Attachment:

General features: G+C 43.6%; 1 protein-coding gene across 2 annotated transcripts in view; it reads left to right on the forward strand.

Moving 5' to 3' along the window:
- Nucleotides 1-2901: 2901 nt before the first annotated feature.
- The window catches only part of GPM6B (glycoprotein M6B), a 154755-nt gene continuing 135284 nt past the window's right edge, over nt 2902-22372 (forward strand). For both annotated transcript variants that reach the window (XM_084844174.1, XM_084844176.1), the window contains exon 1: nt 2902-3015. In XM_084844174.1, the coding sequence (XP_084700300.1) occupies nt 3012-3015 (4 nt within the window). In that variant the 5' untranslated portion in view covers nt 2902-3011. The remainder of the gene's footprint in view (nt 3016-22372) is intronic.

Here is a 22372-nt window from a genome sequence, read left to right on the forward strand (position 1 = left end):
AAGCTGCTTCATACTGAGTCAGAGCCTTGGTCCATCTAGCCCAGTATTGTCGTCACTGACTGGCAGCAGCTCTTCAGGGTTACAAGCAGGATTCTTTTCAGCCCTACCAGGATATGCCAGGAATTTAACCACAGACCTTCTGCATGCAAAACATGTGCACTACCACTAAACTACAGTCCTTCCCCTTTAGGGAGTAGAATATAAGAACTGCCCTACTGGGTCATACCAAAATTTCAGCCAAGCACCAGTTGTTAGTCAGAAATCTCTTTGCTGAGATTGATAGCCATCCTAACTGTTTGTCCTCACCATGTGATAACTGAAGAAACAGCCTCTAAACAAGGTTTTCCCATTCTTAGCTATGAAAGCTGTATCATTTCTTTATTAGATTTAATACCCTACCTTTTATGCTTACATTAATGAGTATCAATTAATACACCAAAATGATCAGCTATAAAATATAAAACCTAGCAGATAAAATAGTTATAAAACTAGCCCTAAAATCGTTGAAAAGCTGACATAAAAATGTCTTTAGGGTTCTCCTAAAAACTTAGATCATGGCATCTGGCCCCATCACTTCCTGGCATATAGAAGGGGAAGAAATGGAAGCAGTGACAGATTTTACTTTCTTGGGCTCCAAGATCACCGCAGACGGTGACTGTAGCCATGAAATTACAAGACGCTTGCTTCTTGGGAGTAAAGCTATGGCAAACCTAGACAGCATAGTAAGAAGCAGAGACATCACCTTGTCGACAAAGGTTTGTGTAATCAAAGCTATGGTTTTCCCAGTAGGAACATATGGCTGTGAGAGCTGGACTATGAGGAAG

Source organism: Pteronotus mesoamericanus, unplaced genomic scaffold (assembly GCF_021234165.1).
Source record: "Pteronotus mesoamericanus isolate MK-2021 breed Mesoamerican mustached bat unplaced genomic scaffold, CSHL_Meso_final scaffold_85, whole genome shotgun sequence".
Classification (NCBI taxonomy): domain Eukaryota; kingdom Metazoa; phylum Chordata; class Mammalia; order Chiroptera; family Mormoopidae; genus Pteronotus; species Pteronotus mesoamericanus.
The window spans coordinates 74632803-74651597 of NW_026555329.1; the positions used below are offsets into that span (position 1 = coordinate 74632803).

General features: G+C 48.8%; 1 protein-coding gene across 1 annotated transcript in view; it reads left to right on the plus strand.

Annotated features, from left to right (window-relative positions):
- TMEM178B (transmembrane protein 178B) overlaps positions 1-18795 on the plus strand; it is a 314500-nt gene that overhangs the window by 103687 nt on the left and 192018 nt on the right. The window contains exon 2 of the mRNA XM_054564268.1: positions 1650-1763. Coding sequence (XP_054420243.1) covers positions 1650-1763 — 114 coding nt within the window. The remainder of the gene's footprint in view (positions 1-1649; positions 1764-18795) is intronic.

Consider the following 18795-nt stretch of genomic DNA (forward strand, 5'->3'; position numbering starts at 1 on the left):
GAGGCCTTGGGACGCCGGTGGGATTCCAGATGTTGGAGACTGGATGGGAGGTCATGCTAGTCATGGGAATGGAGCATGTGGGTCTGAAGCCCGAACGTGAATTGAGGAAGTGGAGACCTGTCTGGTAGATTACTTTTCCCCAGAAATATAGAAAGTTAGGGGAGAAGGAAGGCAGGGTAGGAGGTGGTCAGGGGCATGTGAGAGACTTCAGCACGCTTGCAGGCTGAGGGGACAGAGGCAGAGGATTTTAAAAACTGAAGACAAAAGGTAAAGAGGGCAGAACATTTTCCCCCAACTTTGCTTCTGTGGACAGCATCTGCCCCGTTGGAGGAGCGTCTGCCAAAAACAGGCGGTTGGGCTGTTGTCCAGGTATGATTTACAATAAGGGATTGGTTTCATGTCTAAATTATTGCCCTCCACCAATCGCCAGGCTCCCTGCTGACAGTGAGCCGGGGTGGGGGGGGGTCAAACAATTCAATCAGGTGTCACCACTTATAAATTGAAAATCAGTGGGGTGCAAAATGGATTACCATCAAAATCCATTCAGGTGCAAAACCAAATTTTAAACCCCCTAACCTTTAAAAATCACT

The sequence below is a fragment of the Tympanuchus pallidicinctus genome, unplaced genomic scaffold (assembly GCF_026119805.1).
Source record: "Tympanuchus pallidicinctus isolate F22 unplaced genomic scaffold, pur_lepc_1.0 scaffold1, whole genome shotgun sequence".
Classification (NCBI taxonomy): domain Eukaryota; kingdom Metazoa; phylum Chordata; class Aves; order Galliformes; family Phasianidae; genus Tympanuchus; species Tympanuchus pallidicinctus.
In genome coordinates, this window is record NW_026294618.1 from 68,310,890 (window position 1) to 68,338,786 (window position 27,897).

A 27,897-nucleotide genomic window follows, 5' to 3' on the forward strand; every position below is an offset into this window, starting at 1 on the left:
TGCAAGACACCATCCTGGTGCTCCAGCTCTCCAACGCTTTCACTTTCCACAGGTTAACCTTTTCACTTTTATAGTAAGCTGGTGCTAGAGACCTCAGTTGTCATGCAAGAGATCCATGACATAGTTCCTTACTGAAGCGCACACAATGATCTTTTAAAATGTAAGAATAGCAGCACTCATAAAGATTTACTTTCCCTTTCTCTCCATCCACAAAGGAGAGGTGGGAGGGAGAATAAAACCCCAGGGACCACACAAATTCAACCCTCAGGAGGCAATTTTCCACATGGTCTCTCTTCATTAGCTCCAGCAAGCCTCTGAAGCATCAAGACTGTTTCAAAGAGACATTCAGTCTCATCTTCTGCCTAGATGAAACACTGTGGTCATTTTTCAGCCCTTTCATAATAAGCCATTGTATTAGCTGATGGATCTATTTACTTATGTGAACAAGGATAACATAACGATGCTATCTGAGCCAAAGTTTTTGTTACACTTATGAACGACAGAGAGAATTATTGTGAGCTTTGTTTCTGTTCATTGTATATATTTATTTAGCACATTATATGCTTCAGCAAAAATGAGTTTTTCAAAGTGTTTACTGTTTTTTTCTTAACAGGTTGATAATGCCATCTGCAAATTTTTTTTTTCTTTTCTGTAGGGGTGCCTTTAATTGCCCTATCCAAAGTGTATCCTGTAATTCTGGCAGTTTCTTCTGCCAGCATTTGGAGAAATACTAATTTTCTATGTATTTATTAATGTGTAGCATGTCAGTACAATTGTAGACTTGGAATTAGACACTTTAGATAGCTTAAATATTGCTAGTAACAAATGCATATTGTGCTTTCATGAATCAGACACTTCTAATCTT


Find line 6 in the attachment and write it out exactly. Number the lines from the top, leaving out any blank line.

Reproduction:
AAGCTGCTTCATACTGAGTCAGAGCCTTGGTCCATCTAGCCCAGTATTGTCGTCACTGACTGGCAGCAGCTCTTCAGGGTTACAAGCAGGATTCTTTTCAGCCCTACCAGGATATGCCAGGAATTTAACCACAGACCTTCTGCATGCAAAACATGTGCACTACCACTAAACTACAGTCCTTCCCCTTTAGGGAGTAGAATATAAGAACTGCCCTACTGGGTCATACCAAAATTTCAGCCAAGCACCAGTTGTTAGTCAGAAATCTCTTTGCTGAGATTGATAGCCATCCTAACTGTTTGTCCTCACCATGTGATAACTGAAGAAACAGCCTCTAAACAAGGTTTTCCCATTCTTAGCTATGAAAGCTGTATCATTTCTTTATTAGATTTAATACCCTACCTTTTATGCTTACATTAATGAGTATCAATTAATACACCAAAATGATCAGCTATAAAATATAAAACCTAGCAGATAAAATAGTTATAAAACTAGCCCTAAAATCGTTGAAAAGCTGACATAAAAATGTCTTTAGGGTTCTCCTAAAAACTTAGATCATGGCATCTGGCCCCATCACTTCCTGGCATATAGAAGGGGAAGAAATGGAAGCAGTGACAGATTTTACTTTCTTGGGCTCCAAGATCACCGCAGACGGTGACTGTAGCCATGAAATTACAAGACGCTTGCTTCTTGGGAGTAAAGCTATGGCAAACCTAGACAGCATAGTAAGAAGCAGAGACATCACCTTGTCGACAAAGGTTTGTGTAATCAAAGCTATGGTTTTCCCAGTAGGAACATATGGCTGTGAGAGCTGGACTATGAGGAAG